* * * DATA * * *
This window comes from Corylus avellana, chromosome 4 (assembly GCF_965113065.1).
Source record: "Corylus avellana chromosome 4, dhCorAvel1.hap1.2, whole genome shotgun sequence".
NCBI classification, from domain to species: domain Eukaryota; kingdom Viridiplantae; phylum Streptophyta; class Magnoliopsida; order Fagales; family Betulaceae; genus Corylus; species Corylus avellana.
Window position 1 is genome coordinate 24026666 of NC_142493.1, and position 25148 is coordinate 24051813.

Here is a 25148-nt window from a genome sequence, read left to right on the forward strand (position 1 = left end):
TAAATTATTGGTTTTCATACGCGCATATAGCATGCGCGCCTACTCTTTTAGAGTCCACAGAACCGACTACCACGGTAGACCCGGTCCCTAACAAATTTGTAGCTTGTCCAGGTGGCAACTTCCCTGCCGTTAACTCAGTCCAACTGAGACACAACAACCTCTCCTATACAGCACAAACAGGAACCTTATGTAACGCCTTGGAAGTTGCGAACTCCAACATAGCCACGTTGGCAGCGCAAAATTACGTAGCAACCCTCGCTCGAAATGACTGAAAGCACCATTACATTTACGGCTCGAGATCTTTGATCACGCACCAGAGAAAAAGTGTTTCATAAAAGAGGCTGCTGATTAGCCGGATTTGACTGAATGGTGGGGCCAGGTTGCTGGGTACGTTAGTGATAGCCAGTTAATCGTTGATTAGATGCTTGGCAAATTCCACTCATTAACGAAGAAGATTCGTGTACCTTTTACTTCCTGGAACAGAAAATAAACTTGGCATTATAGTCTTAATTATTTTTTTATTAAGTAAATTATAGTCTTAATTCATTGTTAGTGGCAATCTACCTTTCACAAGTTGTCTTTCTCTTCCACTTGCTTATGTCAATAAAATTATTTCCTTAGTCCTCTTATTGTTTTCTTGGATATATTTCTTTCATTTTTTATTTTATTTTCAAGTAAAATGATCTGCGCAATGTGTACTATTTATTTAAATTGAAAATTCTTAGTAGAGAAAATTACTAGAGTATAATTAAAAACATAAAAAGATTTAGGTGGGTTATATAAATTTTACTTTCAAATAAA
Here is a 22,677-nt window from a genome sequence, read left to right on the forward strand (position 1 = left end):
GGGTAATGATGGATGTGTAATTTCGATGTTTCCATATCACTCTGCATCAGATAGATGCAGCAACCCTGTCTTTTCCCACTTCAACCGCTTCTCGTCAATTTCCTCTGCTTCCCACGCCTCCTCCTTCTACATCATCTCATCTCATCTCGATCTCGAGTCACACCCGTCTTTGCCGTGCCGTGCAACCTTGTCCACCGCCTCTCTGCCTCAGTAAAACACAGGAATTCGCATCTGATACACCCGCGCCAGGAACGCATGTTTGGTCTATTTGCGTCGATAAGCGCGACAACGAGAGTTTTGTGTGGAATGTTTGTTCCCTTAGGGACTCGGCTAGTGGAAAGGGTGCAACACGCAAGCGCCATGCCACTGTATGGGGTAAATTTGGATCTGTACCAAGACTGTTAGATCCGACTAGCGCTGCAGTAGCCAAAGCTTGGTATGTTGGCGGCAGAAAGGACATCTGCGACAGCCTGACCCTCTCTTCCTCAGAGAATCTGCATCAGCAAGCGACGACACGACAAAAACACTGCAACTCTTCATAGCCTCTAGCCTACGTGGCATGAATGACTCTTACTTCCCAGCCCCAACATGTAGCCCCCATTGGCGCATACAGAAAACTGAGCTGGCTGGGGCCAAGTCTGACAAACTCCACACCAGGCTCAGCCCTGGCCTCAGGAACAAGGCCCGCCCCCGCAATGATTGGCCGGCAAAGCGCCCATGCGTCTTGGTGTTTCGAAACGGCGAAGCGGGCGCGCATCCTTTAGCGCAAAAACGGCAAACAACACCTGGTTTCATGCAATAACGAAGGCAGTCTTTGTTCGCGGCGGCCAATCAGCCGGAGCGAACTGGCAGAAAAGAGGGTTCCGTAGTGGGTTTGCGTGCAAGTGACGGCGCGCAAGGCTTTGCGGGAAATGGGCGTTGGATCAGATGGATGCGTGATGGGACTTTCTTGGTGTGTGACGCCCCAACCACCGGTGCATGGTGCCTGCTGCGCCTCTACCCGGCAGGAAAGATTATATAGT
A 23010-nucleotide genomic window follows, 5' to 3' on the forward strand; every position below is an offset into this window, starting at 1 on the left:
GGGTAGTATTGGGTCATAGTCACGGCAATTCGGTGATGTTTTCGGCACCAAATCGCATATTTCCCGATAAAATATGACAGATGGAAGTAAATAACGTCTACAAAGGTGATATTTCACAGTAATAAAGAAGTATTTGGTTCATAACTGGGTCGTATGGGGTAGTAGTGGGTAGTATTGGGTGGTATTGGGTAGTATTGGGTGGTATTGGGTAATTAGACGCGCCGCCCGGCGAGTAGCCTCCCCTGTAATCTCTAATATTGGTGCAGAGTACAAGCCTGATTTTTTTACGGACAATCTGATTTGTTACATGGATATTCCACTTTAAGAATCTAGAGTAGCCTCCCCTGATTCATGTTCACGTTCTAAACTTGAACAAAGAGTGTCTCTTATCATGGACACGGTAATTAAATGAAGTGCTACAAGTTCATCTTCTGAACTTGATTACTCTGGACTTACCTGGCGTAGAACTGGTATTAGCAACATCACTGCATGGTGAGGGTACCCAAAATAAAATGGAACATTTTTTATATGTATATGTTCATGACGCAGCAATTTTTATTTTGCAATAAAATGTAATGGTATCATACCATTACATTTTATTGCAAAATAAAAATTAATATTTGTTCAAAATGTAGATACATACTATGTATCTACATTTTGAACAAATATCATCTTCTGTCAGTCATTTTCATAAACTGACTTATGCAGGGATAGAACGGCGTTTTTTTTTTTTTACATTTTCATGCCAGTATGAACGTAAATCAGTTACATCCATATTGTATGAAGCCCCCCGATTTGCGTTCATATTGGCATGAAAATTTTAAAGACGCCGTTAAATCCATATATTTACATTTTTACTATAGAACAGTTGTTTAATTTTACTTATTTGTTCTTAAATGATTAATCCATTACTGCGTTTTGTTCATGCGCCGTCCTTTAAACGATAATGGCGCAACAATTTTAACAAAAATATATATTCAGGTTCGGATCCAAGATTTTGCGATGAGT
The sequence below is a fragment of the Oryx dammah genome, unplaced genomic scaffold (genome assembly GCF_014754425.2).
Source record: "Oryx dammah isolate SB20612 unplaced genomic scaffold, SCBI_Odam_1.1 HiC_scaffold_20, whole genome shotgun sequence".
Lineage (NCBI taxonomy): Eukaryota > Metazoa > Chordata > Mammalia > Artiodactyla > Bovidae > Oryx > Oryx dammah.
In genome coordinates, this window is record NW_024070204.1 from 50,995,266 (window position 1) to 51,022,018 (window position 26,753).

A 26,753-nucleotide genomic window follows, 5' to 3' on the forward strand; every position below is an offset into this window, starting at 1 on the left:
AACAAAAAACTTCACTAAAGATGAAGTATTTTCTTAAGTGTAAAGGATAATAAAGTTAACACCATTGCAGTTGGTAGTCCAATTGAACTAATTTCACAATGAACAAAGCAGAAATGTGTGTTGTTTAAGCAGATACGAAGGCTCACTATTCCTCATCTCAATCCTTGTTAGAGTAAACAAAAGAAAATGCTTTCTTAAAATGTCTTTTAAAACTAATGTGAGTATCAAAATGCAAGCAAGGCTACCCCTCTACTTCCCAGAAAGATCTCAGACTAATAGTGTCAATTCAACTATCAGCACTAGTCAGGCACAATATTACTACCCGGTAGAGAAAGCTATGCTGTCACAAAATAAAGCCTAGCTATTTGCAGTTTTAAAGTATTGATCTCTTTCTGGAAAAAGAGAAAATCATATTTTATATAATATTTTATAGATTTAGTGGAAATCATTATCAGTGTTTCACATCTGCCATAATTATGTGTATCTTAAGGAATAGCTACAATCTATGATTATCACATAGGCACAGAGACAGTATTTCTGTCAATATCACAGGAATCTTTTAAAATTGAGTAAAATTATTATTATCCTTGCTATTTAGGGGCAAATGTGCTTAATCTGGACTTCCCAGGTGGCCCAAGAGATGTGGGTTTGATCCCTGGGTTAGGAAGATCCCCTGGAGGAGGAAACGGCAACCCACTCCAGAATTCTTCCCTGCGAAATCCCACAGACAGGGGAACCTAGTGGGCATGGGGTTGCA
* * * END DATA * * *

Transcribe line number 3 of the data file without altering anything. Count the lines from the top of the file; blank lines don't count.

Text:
NCBI classification, from domain to species: domain Eukaryota; kingdom Viridiplantae; phylum Streptophyta; class Magnoliopsida; order Fagales; family Betulaceae; genus Corylus; species Corylus avellana.